(iii) Where the employer has previously monitored for lead exposures, and the data were obtained within the past 12 months during work operations conducted under workplace conditions closely resembling the processes, type of material, control methods, work practices, and environmental conditions used and prevailing in the employer’s current operations, the employer may rely on such earlier monitoring results to satisfy the requirements of paragraphs (d)(3)(i) and (d)(6) of this section if the sampling and analytical methods meet the accuracy and confidence levels of paragraph (d)(10) of this section.


BTC contends that section 1926.62(d)(3)(iii) is ambiguous because subparagraph (d)(10), to which the section refers, does not exist. The ALJ noted this drafting peccadillo, and stated, “[t]he intended reference is to subparagraph (d)(9).” App. at 72 n.14. Subparagraph (d)(9) reads:


(9) Accuracy of measurement. The employer shall use a method of monitoring and analysis which has an accuracy (to a confidence level of 95%) of not less than plus or minus 25 percent for airborne concentrations of lead equal to or greater than 30MUg/m3.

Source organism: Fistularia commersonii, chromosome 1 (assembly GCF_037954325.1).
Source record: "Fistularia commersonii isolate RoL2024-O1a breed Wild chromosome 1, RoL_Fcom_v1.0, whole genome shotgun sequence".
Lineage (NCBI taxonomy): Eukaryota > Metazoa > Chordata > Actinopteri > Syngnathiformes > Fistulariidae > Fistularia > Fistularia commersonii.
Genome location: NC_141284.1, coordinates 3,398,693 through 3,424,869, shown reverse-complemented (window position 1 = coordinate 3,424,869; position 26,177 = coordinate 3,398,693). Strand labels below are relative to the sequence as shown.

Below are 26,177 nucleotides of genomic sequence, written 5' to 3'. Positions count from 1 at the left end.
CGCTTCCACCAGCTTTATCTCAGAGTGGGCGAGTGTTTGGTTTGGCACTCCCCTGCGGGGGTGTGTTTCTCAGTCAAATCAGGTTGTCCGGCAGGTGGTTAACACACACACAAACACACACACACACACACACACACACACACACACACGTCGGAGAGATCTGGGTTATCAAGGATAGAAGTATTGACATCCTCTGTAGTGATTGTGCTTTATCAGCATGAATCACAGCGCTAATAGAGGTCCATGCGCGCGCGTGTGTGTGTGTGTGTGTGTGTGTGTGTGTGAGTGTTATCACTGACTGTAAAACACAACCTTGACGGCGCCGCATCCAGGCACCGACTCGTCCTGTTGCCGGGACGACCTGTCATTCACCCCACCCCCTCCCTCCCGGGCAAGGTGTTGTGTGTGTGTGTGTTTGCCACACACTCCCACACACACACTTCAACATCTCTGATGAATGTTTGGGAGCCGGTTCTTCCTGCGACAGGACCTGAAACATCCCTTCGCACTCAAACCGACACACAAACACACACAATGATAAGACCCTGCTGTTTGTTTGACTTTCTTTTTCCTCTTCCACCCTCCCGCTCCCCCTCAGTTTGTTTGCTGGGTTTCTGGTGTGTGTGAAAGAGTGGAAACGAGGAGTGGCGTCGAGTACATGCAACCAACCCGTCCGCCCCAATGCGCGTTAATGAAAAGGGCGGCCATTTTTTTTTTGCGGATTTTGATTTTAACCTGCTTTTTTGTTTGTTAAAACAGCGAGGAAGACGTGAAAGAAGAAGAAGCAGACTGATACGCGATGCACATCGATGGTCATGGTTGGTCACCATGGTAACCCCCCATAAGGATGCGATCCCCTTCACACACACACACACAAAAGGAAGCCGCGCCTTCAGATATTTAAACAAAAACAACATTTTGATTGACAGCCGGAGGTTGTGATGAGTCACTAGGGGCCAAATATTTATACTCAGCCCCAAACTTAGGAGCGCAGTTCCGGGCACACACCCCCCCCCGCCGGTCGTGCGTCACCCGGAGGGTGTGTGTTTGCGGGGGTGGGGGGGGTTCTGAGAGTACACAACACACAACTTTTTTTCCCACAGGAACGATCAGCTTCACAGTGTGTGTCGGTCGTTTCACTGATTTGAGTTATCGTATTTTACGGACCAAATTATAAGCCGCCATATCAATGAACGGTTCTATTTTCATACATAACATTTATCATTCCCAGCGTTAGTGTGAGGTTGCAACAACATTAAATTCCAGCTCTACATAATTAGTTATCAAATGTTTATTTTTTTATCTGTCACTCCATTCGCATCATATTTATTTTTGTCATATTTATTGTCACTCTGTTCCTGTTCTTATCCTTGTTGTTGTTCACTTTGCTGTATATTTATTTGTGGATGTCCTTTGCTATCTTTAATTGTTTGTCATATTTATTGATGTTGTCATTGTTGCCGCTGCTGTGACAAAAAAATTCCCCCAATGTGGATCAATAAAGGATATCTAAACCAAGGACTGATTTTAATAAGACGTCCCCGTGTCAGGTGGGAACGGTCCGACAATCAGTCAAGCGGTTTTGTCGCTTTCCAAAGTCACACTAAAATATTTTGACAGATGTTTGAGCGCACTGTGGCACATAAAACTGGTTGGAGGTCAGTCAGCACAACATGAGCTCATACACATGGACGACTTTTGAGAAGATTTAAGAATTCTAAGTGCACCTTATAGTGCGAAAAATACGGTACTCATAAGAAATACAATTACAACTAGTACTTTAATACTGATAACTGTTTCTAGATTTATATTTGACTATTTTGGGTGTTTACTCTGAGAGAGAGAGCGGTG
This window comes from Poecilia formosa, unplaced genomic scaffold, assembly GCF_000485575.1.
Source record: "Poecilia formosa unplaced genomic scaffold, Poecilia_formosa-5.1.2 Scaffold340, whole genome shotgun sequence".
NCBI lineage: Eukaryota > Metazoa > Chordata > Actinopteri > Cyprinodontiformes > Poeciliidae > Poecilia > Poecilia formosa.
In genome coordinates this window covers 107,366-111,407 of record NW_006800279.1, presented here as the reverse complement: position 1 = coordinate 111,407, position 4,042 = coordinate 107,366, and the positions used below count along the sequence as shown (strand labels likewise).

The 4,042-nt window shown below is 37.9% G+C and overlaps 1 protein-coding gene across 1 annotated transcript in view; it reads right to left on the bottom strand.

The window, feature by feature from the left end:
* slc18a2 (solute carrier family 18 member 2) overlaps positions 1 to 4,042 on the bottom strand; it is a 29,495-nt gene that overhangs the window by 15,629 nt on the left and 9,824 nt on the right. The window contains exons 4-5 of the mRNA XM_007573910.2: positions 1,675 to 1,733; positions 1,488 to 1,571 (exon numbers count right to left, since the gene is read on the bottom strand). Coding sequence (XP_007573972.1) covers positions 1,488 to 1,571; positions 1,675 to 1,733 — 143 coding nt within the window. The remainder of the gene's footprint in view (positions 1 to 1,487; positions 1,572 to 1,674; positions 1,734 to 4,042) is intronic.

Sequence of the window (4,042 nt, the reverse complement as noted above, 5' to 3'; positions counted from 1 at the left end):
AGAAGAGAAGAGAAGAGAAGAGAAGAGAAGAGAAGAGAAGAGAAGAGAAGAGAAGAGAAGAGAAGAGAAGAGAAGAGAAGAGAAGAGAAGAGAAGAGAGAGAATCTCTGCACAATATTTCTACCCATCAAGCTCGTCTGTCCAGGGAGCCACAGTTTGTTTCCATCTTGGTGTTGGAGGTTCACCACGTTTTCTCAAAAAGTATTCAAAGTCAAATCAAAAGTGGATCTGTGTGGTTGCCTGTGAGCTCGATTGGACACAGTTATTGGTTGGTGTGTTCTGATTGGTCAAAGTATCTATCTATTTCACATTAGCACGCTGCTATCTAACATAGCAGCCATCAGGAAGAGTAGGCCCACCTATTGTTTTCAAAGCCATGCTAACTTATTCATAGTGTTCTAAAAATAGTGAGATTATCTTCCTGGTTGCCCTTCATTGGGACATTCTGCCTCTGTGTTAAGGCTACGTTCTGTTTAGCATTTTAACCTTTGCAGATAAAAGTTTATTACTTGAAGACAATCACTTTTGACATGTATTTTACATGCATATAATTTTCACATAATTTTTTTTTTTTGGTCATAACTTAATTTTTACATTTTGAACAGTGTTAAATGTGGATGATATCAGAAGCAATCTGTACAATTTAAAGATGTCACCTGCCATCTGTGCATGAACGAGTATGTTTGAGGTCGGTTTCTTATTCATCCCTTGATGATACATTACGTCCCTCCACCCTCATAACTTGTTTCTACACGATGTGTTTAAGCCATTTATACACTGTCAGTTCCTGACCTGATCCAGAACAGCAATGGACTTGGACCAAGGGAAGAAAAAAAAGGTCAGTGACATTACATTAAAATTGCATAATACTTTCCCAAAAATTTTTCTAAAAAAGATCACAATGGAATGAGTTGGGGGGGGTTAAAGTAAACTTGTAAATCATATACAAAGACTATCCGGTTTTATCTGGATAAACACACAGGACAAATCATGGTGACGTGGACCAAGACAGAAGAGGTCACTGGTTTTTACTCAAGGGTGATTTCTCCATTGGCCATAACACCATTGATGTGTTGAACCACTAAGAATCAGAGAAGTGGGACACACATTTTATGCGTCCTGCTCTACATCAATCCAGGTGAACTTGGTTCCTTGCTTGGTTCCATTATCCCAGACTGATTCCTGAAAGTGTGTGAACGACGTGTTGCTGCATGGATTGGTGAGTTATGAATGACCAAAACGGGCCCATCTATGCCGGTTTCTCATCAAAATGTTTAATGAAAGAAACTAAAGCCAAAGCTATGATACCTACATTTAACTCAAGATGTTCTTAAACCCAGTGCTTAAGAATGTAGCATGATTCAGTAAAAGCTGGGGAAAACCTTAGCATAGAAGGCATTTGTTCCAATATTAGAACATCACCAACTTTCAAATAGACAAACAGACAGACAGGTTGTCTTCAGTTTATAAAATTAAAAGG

BTC argues that the ALJ’s finding of willfulness was erroneous because, “nowhere in her decision does she take into account the potential for mistake the ambiguity and incompleteness of the standard would create for a layperson.” Petitioner’s br. at 33. BTC continues by arguing that “willfulness should not be found where the standard is complex and not perfectly clear and a violation resulted in negligence and misunderstanding rather than intentional disregard or plain indifference.” Id. at 34.


We reject BTC’s contention because it should have been obvious to it that subparagraph (d)(10) could not relate to “accuracy and confidence levels,” or indeed anything else, as the subparagraph did not even exist. Thus, it should have been evident that section 1926.62(d)(3)(iii) was referring to the sequentially numbered subparagraph (d)(9) as it is labeled “Accuracy of Measurement.” BTC’s argument is essentially that, upon reaching this drafting error, such “confusion” befell on it that its decision not to provide substantive safety precautions to protect against lead exposure could not be deemed willful. But BTC is an experienced company, and we reject its contention that its confusion over a misplaced, tangentially relevant guideline can excuse it from performing its safety obligations. Thus, the ALJ correctly rejected this contention.


Additionally, we reject BTC’s attempt to hold itself out as a “layperson” faced with a complex statute it could not understand. Its own management, including foremen, had extensive experience navigating OSHA regulations and handling demolition involving lead based paint. BTC’s decision to ignore the regulations because of a sense of “confusion” is simply not believable.